Did you know that there’s an information technology institute in New Brunswick that is producing innovative research in global IT sectors? The Canadian National Research Council Institute for Information Technology has pioneered projects such as “3D Imaging and Modelling Metrology,” “Mobile Adult Literacy Support Application for Experiential Learning,” and the “Intelligent System for the Classification of Multiple Tumor Types.” The site in Moncton was instrumental in the discovery of two critical biomarkers for cancer in conjunction with Atlantic Cancer Research Institute.
The problem is the institute will likely not exist by spring 2012.
Warren McKenzie, the chairman on the advisory board at the institute, was the first to sound the alarm last week at a dinner for the University of New Brunswick’s Faculty of Computer Science.
“Unfortunately, it is my belief that IIT will soon cease to exist as an institute and its talent, or at least those who remain, will be absorbed into as-yet-undefined programs,” McKenzie stated.
The following day, NRC President John McDougall confirmed that the institute is set to “evolve,” moving from “curiosity research” to a short list of flagship projects:
- Research into higher-output wheat strains;
- printable electronics;
- composite materials made from biomass; and
- CO2-ingesting algae
And you know what happens when innovation is put in to a box; It stops. This means a loss for Canada’s IT environment as a whole. The official website of the institute declares it is “strengthening Canada’s leadership in information and communications technologies by creating and commercializing software and systems technology to help Canada prosper in the knowledge economy.”
The University of New Brunswick has a large stake in the institute as it pairs its students with various research projects, and president of the University of New Brunswick admitted his shock to the revelations.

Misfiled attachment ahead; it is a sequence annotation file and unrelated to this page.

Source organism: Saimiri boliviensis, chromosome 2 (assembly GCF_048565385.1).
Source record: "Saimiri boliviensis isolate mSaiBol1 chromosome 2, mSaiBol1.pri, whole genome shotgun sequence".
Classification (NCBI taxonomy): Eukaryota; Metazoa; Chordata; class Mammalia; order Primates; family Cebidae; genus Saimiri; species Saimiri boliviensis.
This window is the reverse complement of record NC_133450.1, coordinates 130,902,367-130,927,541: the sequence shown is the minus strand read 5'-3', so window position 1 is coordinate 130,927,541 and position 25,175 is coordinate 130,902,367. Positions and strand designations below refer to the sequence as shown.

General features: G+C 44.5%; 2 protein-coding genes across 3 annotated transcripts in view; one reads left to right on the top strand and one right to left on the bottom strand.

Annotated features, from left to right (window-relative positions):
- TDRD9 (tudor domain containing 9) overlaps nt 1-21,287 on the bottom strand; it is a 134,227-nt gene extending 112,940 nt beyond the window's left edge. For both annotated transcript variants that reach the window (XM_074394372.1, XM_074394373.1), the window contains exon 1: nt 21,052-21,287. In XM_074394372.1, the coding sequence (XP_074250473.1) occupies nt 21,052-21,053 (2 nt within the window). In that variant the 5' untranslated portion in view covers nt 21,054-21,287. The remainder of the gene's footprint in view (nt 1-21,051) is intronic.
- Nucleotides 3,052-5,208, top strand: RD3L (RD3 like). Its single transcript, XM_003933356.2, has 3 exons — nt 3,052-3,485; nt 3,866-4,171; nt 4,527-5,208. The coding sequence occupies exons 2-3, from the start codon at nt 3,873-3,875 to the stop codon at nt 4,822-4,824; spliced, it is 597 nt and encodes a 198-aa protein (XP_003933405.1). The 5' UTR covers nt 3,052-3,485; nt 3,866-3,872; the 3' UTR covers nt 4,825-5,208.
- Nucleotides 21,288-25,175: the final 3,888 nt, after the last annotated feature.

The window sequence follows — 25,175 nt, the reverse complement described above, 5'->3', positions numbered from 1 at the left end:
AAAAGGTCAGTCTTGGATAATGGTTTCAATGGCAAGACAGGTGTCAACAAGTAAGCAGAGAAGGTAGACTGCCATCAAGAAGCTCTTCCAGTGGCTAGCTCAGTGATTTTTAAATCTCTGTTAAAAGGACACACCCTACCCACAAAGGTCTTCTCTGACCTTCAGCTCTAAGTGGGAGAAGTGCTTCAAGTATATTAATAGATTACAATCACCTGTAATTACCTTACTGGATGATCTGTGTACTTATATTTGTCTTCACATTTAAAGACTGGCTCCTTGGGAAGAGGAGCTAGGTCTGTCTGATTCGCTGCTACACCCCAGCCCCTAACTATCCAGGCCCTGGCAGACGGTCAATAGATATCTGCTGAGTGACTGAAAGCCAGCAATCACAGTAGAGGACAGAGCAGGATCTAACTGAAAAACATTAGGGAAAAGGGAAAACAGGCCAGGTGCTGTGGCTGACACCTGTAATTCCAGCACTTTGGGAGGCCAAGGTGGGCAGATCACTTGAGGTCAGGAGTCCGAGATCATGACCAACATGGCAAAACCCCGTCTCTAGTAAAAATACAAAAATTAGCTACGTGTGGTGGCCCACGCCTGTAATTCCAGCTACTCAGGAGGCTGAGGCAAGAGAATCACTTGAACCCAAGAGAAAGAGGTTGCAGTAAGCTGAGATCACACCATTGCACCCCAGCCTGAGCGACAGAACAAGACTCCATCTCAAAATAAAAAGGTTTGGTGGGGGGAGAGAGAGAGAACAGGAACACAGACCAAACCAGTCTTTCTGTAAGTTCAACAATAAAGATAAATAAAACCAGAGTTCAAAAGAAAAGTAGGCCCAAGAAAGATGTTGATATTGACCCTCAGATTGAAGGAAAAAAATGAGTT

Not only has the institute made breakthroughs in IT, but its involvement with the university helps to prepare the next generation of IT workers. Why would the NRC slash such a great program?
While the institute has helped diversify the Maritime economy, the decision ultimately lies with the federal government. Some people are claiming that it is regionalism, and a focus on the central Canadian economy. The Premier of New Brunswick, David Alward, is in support of the institute and the jobs it creates for the province, but he fears there is little he can do.
Alward proposes a “third way” to move into the future (as opposed to program cuts and selective taxes): Growing the economy from within by strengthening the apparatus necessary for innovation, technology advancement and, ultimately, permanent, high-value job creation.
Doesn’t that seem to fit the bill for the Institute of Information Technology? What do you think about the Canadian government’s take on innovation? Should the IT environment expand from Silicon Valley North (a.k.a. Toronto)?
Make sure you don’t miss the WebPal.net Event Launch at the ING Direct Lounge on November 29.
We received a telephone call yesterday from the Media Relations Officer of the National Research Council Canada which was then followed by this clarification:
First, let me confirm that the speculation about the closure of the Institute for Information Technology that’s been in New Brunswick media this week is inaccurate.
The National Research Council of Canada is evolving to better address the needs of all Canadians and is currently undergoing a reorganization of its structure and resources.
Information Technology will remain a core part of its activities in New Brunswick and will operate within NRC’s reorganized structure as a program-based research and technology organization.
The National Research Council will continue to maintain an effective presence in New Brunswick and contribute to its long-term sustainable prosperity.
The National Research Council’s new strategic direction and business approach will create exciting opportunities for stakeholders and innovative companies in New Brunswick.
During this transition period, the National Research Council of Canada is operating business as usual.
The NRC is indeed undergoing a reorganisation of its structure. However, while “institutes” will no longer be the underlying structure of the NRC, Information Technology and our presence in New Brunswick will remain an important part of the new NRC, operating within the reorganised structure of a program-based research and technology organisation.
The name “institute” may disappear, but information technology will keep thriving in New Brunswick.